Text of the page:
Fun Ortolans Facts For Kids

Moumita Dutta
Apr 28, 2023 By Moumita Dutta
Originally Published on Aug 05, 2021
Edited by Monisha Kochhar
Fact-checked by Ambuj Tripathi
Fun Ortolans facts for bird lovers.
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Age: 3-18
Read time: 7.4 Min

Ortolan buntings are small songbirds belonging to the family Emberizidae. They are found across Europe, Africa, and Asia. They are about six in long and weigh less than an ounce. They tend to resemble their relative, the yellowhammer. However, it has a greenish or gray-colored crown that sets it apart.

The ortolan bunting is a very controversial species. The reason behind this statement is the fact that it is considered a regional delicacy by French chefs.

This songbird is known to be cooked and eaten in Armagnac brandy. This culinary tradition is regarded as a cruel and shameful act.

The norm dictates that diners cover their heads to savor its flavors or metaphorically shield themselves from god. You might wonder what instills shame in the eaters and why it deserves the tag- cruel.

Critics often point towards the process of preparing this meal more than the act of eating it. The hunters capture the birds which are then kept in the dark for days. The absence of light forces the songbirds to gorge on seeds, grapes, and other material increasing their size two times.

Once they get fat, the dish is marinated in Armagnac- a type of brandy. The meal is required to be eaten feet first up to the head by holding it from its beak.

This also means eating its bones and fat. Perhaps that is why the diners shield themselves.

Read on to know about controversial delicacy, laws about its capture, and other features about this bird. If you like reading this article on Ortolans, do give the following a try: house finch facts and hooded merganser facts.

Ortolans Interesting Facts

What type of animal is an ortolan?

The Ortolan bunting is a small songbird. Songbirds belong to the suborder Passeri. About 5000 species lie under this category. These populations of birds can be found across the world.

What class of animal does an ortolan belong to?

The ortolan bunting (Emberiza hortulana) belongs to the class Aves of the Animalia kingdom.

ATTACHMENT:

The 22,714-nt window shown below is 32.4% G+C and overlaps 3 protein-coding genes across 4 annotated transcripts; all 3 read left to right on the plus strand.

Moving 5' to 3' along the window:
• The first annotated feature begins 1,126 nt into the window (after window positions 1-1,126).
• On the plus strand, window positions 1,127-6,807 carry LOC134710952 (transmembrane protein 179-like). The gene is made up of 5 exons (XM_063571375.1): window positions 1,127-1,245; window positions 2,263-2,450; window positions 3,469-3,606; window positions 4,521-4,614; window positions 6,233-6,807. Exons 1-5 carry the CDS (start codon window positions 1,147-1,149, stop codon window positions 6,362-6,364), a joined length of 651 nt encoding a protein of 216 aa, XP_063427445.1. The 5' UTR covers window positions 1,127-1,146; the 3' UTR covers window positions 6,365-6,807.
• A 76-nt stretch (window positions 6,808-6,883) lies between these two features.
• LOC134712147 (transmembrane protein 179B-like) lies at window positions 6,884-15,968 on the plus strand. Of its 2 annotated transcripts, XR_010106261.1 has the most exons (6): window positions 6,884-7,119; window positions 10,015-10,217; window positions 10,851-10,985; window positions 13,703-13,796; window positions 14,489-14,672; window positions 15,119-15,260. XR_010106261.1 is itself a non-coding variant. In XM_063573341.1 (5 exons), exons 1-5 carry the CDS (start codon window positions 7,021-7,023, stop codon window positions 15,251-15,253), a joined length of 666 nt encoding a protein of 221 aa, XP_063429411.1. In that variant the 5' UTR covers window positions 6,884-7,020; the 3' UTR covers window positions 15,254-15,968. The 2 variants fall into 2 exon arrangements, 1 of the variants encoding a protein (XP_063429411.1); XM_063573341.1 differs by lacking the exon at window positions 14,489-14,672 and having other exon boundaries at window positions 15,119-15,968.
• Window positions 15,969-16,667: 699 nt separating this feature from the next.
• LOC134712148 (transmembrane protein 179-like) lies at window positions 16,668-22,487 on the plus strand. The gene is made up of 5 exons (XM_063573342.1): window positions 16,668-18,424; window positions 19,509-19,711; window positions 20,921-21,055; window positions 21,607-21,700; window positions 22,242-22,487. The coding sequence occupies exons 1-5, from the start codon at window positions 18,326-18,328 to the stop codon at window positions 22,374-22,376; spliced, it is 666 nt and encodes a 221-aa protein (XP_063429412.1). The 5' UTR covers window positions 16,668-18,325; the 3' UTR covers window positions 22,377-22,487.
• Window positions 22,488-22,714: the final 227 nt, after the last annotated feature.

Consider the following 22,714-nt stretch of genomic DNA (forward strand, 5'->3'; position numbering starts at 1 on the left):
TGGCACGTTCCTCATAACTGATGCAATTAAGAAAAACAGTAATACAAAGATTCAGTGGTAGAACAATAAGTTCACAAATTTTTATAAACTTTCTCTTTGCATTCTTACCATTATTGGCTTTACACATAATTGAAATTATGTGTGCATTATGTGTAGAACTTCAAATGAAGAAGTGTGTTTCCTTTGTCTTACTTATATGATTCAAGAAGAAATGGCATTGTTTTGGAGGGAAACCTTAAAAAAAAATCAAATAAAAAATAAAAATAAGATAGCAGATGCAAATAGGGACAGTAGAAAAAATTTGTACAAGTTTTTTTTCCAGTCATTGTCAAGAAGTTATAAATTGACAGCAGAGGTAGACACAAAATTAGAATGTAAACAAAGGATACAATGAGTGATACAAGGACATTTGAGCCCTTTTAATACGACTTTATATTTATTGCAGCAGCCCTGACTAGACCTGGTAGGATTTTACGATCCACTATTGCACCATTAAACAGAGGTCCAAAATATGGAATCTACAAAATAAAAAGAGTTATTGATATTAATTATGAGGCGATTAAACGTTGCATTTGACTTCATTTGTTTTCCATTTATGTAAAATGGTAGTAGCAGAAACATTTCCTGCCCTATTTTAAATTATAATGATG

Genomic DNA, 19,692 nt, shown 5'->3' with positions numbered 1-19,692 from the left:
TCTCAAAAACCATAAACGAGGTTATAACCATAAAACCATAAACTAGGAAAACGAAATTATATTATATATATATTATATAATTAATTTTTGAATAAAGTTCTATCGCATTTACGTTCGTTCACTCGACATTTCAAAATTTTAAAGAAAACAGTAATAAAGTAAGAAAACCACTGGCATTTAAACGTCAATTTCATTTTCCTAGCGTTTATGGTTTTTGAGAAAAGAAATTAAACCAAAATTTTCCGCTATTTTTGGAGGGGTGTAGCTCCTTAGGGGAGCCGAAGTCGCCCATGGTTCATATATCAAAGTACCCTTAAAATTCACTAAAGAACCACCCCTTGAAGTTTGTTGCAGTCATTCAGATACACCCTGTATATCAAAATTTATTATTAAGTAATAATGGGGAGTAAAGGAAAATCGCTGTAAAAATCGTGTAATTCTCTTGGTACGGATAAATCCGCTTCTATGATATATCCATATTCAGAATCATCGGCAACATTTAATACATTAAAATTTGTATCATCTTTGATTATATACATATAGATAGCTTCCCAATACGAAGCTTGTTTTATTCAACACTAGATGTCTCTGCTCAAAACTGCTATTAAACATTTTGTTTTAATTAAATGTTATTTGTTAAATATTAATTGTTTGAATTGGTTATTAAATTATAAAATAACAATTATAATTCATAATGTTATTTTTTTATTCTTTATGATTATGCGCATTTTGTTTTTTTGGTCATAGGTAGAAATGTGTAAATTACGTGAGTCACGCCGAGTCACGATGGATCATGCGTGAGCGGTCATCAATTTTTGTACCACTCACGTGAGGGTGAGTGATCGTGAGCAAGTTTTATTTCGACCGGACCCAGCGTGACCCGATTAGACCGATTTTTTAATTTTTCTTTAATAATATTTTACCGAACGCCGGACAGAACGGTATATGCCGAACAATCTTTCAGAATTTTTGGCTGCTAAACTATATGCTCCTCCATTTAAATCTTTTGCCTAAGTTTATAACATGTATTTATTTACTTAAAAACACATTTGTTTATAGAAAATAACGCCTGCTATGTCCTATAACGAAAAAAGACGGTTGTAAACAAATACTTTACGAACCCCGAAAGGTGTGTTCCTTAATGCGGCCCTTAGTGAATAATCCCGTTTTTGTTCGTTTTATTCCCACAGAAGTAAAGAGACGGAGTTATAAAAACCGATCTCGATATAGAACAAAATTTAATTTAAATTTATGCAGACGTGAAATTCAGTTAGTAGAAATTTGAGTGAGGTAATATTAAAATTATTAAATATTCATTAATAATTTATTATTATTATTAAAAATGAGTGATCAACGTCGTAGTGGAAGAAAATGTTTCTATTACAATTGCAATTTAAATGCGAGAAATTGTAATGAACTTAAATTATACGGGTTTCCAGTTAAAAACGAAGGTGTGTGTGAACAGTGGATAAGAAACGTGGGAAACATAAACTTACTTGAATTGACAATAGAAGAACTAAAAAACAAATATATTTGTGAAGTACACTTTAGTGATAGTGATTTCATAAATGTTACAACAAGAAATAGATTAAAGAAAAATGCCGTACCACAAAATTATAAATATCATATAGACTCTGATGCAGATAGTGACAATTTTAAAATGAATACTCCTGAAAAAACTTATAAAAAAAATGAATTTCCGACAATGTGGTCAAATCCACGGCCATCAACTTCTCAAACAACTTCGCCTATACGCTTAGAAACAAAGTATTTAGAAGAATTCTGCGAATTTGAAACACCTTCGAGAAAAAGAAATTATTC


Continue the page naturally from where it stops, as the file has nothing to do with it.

How many ortolans are there in the world?

According to the IUCN Red List estimate, the number of mature birds in 2016, was 8,000,000-17,999,999. It was also reported that their population trend is decreasing.

Where does an ortolan live?

This bird is found in Europe, Asia, and Africa. In Europe, it covers many countries including Spain, France, Israel, Greece, and Turkey.

Its range goes eastwards covering the countries of Iraq, Iran, Mongolia, Ukraine, and Russia. During its migration, it is conjectured that these birds take shelter in mountainous regions along the Sahara borders. It was once spotted in India by a birdwatcher, in 2018.

What is an ortolan's habitat?

The Ortolan bunting prefers a climate with a large amount of sunshine and low rainfall. The birds prefer open lands for feeding and foraging.

As it is found in a wide range of lands, its habitat tends to vary. It can be found in open cultivation or forest clearings but not near coastal regions or thick forest areas. After migration, it has been found in semi-arid climates during winters in Mongolia and in the grasslands of West Africa.

It can be found at different altitudes ranging from 2624-9842 ft (800-3000 m). Ideal lands for breeding consist of slightly wooded plains or mountains.

Who do Ortolans live with?

Ortolans are mostly solitary. Small groups are formed in the breeding season at important feeding zones. However, during the autumn migration, they form large flocks and congregate at various African sites, and remain together throughout the winter.